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I've got a mysql 5.1 server with a database of approximately 450 tables, taking up 4GB . The vast majority of these tables (all but 2) are MyIsam. This has been fine for the most part (don't need transactions), but the application has been gaining traffic and certain tables have been impacted because of table-locking on updates. That's the reason 2 of the tables are InnoDB now.

The conversion on the smaller tables (100k rows) don't take long at all, causing minimal downtime. However a few of my tracking tables are approaching 50 million rows. Is there a way to speed up an ALTER TABLE...ENGINE InnoDB on large tables? And if not, are there other methods to convert minimizing downtime on these write-heavy tables?

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Something to keep in mind: multiple questions in a single post tend to discourage people who can answer one of the questions from posting an answer. –  BenV Jan 6 '11 at 3:37
    
I VtC as this is rather complicated to answer. You should open as several questions individually. –  jcolebrand Jan 6 '11 at 4:31
    
i'll gladly take the advice to make it into a single question, but is it recommended to delete this question and just open a new one? the rewrite would mostly be removing the second 2 bullets and altering the first (I updated the title as well to reflect which storage engines) –  Derek Downey Jan 6 '11 at 4:49
    
Either would be fine. It's usually easier to write two other questions and delete the one. However, you could just as easily leave this one for "reference" and have the other two refer back to it, as a "this is my overall goal" question. –  jcolebrand Jan 6 '11 at 4:52
    
edit this one down into one bullet, then post the followup questions. –  Brian Ballsun-Stanton Jan 6 '11 at 5:19

3 Answers 3

up vote 7 down vote accepted

Let me start by saying, I hate ALTER. It's evil, IMHO.

Say, this is your current table schema -

CREATE TABLE my_table_of_love (
id INT UNSIGNED NOT NULL AUTO_INCREMENT,
my_value VARCHAR(40),
date_created DATE,
PRIMARY KEY(id)
) ENGINE=MyISAM CHARSET=utf8;

Here's the path I recommend -

Create a new table object that will replace the old one:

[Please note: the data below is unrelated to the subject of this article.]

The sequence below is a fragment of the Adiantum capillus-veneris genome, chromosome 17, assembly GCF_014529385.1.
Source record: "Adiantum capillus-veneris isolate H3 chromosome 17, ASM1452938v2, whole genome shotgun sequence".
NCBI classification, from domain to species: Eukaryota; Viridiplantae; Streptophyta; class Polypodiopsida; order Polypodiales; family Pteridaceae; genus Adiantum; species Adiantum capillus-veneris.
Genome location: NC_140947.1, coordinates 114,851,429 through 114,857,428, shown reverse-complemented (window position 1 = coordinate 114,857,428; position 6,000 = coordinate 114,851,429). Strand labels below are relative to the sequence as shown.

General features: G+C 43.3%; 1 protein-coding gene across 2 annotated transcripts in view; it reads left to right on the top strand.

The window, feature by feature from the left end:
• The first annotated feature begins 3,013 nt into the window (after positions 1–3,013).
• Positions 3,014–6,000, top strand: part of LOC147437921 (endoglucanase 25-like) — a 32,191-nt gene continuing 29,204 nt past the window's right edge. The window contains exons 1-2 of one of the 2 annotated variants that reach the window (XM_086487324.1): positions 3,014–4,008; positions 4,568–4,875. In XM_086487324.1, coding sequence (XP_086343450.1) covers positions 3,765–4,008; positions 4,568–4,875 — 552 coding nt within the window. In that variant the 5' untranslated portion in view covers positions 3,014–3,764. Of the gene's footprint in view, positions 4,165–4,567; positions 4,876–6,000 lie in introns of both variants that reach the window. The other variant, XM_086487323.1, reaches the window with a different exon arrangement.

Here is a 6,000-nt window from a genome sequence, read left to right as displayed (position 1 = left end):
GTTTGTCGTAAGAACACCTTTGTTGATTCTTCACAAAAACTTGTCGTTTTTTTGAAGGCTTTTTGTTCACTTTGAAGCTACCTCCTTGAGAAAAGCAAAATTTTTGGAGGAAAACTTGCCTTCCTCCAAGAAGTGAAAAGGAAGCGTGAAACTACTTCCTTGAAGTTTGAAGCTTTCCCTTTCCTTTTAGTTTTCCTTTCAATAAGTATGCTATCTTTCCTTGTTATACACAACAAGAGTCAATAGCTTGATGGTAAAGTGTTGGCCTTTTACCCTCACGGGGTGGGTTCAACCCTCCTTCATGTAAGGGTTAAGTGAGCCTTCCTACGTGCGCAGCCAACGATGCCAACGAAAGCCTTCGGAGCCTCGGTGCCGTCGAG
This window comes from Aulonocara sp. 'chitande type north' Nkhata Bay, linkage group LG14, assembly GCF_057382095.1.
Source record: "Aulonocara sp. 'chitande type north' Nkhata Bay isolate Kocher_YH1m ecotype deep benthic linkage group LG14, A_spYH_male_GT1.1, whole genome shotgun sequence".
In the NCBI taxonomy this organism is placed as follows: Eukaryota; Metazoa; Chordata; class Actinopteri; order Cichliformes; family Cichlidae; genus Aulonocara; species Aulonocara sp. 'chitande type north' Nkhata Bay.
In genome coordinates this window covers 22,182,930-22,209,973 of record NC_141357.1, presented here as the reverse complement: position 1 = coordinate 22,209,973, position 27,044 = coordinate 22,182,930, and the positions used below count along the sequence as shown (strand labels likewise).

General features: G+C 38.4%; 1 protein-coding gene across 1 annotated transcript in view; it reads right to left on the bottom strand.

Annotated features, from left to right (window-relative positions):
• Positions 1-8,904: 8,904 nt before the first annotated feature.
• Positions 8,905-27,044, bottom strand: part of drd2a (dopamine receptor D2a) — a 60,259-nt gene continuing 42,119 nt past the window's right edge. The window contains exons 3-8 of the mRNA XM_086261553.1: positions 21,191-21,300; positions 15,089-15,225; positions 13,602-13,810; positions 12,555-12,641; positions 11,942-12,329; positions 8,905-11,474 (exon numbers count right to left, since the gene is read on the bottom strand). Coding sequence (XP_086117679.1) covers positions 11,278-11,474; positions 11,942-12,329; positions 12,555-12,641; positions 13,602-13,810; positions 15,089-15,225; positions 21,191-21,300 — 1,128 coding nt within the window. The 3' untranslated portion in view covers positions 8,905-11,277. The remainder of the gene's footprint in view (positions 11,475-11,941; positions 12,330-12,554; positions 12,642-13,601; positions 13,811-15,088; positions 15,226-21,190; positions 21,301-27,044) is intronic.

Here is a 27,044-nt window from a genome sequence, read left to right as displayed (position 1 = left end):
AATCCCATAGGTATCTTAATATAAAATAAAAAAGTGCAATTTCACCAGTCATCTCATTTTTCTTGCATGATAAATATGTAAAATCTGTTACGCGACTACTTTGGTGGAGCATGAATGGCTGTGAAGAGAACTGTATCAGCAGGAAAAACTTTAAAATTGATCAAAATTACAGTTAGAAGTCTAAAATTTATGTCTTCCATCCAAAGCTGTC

CREATE TABLE my_table_of_love_NEW (
id INT UNSIGNED NOT NULL AUTO_INCREMENT,
my_value VARCHAR(40),
date_created DATE,
PRIMARY KEY(id)
) ENGINE=InnoDB CHARSET=utf8

Insert all the rows from the old table by name into the new table:

INSERT INTO my_table_of_love_NEW (id,my_value,date_created)
SELECT id,my_value,date_created FROM my_table_of_love;

Smoke test your migration:

SELECT COUNT(*) FROM my_table_of_love_NEW;
SELECT COUNT(*) FROM my_table_of_love;
SELECT a.id,a.my_value,a.date_created FROM my_table_of_love_NEW a
LEFT JOIN my_table_of_love b ON (b.id = a.id)
WHERE a.my_value != b.my_value;

Swap table names so that you can maintain a back up in case you need to rollback.

RENAME TABLE my_table_of_love TO my_table_of_love_OLD;
RENAME TABLE my_table_of_love_NEW TO my_table_of_love;

Proceed to regression testing.

This approach becomes more and more preferable with tables with multiple indexes and millions of rows.

Thoughts?

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Agreed ... although if it's heavily transactional, you might need to take the database down while doing this. (but an alter table's going to give you a longer period of downtime, most likely) –  Joe Jan 6 '11 at 23:46
    
Yeah, I figured it would require downtime for the more active tables. I'm going to have to run some tests, but why would ALTER TABLE take longer than INSERT INTO...SELECT on 50 million rows? –  Derek Downey Jan 7 '11 at 14:15
    
It won't. Basically MySQL does internally exactly as this poster suggested. It creates a copy of the definition and trickle loads into the copy. –  Morgan Tocker Mar 22 '11 at 15:11
    
I like this method because it skips the "copy to tmp" part, which can take some time for large tables. –  Haluk Jul 28 '12 at 1:43

1) Loss protection is a function of paranoia. Always make a backup. If you're really paranoid, make a backup then restore from the backup.

2) This page of the MySQL manual has instructions to convert table types.

The fastest way to alter a table to InnoDB is to do the inserts directly to an InnoDB table. That is, use ALTER TABLE ... ENGINE=INNODB, or create an empty InnoDB table with identical definitions and insert the rows with INSERT INTO ... SELECT * FROM ....

3) PostgreSQL does full-text search, The Sphinx Engine seems to do it for MySQL

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i will definitely look into sphinx, as I've only recently heard about it. –  Derek Downey Jan 6 '11 at 12:57

It's X times easier to optimize whole server (memory configuration, caches, indexes) when you have only one engine used. Mixing myisam with innodb on large databases will always stuck at some point forced by some comprosise for both engine to work good (but not excelent :)

I recommend You to interest in some dedicated full text search engines like sphinx, lucene (solr) and get rid of it from database layer.

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